In a win for the economy and the environment, President Donald Trump signed executive orders backing the construction of two unnecessarily controversial energy infrastructure projects: the Keystone XL pipeline and the Dakota Access pipeline.
Getting the green light for the completion of the pipelines is kind of like receiving your appetizer halfway through your meal. You’re happy it’s finally here but also disappointed it didn’t come when it should have, which is much, much earlier.
Politicians often speak of the need to balance economic growth and environmental protection. But energy projects should not be viewed in this manner where a trade-off needs to take place between the two.
Sensible, free-market policies that protect private property rights and respect the rule of law will create jobs while protecting the economy. The approval of Keystone XL and Dakota Access demonstrate that.
For Keystone XL, the Obama administration’s own State Department reviewed the project multiple times and concluded that the pipeline would pose negligible environmental risk and not contribute significantly to global warming—a big sticking point and one of the reasons former President Barack Obama rejected the application.
The State Department’s final environmental impact statement concludes that Canadian oil is coming out of the ground whether Keystone XL is built or not, so the difference in greenhouse gas emissions is miniscule.
Despite environmental activist fearmongering, the State Department also determined that the project poses minimal environmental threat to soil, wetlands, water resources, vegetation, fish, and wildlife.
But instead of listening to sound science and technical analysis, support from unions, and the majority of the American people, Obama capitulated to his environmental activist base.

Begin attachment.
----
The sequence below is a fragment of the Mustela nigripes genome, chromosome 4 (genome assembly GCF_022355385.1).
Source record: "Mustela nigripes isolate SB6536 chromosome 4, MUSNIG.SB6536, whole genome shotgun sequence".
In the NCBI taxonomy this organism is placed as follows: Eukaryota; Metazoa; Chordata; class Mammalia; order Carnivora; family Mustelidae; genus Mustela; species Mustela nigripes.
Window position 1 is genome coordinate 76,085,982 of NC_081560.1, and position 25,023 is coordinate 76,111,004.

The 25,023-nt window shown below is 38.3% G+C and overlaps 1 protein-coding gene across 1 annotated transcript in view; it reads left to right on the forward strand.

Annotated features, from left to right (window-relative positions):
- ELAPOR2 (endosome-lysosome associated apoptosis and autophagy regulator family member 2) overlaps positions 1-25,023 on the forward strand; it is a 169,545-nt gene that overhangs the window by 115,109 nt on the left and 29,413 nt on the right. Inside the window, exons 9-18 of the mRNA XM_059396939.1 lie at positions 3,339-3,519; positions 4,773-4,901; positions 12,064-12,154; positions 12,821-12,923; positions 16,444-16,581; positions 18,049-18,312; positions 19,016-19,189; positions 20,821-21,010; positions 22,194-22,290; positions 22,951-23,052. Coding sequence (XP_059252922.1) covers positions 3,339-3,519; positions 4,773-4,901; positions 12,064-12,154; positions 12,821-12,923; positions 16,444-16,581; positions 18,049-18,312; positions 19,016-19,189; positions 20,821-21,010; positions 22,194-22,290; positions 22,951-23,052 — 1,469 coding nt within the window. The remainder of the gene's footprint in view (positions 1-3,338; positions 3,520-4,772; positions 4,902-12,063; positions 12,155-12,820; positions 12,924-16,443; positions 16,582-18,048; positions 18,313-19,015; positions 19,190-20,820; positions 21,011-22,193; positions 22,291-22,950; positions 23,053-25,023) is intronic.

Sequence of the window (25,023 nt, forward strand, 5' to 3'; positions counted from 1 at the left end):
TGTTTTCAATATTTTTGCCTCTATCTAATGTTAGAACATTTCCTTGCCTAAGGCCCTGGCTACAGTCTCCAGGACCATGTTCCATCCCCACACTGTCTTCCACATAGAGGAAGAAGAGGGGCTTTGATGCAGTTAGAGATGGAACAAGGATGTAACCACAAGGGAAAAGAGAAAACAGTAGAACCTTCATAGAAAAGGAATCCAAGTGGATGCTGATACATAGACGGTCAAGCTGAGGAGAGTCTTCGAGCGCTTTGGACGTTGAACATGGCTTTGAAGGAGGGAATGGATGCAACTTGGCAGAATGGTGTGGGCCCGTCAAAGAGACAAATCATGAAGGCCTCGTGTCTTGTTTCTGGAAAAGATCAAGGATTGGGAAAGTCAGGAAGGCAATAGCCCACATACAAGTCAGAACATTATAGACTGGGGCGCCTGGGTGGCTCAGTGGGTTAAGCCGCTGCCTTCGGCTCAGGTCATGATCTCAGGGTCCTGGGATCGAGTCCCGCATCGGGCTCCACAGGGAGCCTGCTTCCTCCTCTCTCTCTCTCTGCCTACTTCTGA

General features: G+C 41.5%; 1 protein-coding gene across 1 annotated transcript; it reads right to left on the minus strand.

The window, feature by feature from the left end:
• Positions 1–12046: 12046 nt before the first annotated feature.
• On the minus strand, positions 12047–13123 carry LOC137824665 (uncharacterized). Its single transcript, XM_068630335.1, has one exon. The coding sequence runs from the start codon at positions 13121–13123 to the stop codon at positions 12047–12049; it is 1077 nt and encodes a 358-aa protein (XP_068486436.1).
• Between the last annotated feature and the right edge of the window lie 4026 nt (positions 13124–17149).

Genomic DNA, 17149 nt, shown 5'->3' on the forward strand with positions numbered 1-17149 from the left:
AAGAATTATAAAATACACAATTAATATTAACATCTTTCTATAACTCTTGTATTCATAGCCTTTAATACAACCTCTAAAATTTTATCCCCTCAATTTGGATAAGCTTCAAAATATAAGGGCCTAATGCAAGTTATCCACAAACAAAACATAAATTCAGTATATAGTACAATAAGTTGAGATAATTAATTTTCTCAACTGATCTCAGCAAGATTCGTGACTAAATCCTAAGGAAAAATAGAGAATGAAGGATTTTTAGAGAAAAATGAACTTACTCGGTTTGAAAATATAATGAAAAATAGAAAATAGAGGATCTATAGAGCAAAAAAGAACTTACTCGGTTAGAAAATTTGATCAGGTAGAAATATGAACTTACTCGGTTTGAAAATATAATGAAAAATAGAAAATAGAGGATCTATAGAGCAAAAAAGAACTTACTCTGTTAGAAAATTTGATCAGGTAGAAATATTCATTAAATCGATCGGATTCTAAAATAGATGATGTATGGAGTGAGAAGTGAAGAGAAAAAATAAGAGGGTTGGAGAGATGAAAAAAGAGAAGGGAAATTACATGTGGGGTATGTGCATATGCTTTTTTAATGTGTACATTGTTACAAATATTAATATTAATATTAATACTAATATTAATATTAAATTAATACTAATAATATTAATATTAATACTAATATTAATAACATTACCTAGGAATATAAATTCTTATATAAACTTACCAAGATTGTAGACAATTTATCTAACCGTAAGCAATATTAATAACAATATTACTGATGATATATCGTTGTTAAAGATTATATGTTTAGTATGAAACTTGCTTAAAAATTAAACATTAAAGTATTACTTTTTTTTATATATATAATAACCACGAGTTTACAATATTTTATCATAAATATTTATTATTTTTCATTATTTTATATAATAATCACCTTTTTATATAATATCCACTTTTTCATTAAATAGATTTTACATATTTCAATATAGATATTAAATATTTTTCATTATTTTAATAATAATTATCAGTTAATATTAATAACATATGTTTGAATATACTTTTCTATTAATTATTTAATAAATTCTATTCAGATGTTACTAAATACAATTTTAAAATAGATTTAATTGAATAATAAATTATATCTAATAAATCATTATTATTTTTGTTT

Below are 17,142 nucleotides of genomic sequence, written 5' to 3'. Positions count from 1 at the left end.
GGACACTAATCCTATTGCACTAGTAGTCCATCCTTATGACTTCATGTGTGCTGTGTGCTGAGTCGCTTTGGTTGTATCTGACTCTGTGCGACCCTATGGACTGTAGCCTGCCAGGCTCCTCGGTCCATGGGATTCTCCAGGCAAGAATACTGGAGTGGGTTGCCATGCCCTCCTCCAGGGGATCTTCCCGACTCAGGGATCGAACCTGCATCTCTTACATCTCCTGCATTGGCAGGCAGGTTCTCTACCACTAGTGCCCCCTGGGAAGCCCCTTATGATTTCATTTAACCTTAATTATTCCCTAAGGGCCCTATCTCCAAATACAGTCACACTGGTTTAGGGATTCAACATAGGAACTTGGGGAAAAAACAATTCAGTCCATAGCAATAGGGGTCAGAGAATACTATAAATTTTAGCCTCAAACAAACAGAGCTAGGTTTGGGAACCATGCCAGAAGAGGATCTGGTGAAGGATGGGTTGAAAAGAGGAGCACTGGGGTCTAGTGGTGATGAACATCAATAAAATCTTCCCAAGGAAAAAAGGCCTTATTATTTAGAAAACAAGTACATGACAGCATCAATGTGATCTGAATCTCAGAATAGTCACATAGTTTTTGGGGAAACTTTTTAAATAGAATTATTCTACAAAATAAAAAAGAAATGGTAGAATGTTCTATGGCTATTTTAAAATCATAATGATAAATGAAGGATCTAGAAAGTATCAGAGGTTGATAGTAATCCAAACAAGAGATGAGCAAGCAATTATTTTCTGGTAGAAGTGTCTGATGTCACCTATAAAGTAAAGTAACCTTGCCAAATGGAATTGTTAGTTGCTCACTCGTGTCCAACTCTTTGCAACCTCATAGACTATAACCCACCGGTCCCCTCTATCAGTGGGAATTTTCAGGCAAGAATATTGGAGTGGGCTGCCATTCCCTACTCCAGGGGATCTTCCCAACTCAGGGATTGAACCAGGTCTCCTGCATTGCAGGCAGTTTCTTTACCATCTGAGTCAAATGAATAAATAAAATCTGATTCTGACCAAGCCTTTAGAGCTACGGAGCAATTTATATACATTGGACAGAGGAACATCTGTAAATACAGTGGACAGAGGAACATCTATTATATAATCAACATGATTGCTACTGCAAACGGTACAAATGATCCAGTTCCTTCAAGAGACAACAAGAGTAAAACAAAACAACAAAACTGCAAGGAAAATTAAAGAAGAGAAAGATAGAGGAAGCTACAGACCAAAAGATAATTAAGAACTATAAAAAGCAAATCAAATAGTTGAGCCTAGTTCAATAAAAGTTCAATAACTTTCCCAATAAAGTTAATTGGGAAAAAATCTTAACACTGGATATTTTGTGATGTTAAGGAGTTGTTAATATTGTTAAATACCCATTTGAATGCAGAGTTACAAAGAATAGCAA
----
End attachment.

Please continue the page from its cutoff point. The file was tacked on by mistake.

Even Obama’s first secretary of energy, Steven Chu, called the debate over the pipeline what it was, saying, “The decision on whether the construction should happen was a political one and not a scientific one.”
The same disregard for the rule of law and scientific analysis holds true for the Dakota Access pipeline. Despite the protests and opposition from the Standing Rock Sioux Reservation, the federal government completed an extensive, thorough environmental review.
As Rep. Kevin Cramer, R-N.D., wrote last year:
The Army Corps consulted with 55 Native American tribes at least 389 times, after which they proposed 140 variations of the route to avoid culturally sensitive areas in North Dakota. The logical time for Standing Rock tribal leaders to share their concerns would have been at these meetings, not now when construction is already near completion.
Together, the two pipelines could carry up to 1.4 million barrels of oil per day, safer and far more efficiently than transporting the product by rail.
The reality is the two pipeline projects shouldn’t have been as big of a deal as they were made to be. The U.S. is a spider web of pipelines and many Americans live near a pipeline without even knowing about it.
Our country has more than 500,000 miles of crude oil, petroleum, and natural gas pipelines and another 2 million miles of natural gas distribution pipelines. When it comes to accidents, injuries, and fatalities, pipelines are the safest mode of transporting oil and gas.
Though the environmental risk is minimal, the pipelines’ completion will have significant impact for the economy and for American households and businesses. The projects will result in thousands of construction jobs and lower prices at the pump by delivering more supplies to the market.
Opponents of the pipeline dismissed the job numbers and economic impacts, arguing that pipelines will create only “a handful” of permanent jobs.
But the fact that pipelines only have a handful of permanent workers simply conveys how remarkably efficient pipelines are.
The high output of labor generates value and wealth and frees up Americans to be more productive elsewhere in the economy, in the same way that one man on a backhoe loader increases efficiency and frees up a group of men with shovels to dig a ditch.
The approval of the pipeline should also serve as a guiding point for how the Trump administration moves on infrastructure policy. Remove unnecessary bureaucratic hurdles and empower the private sector to drive investment.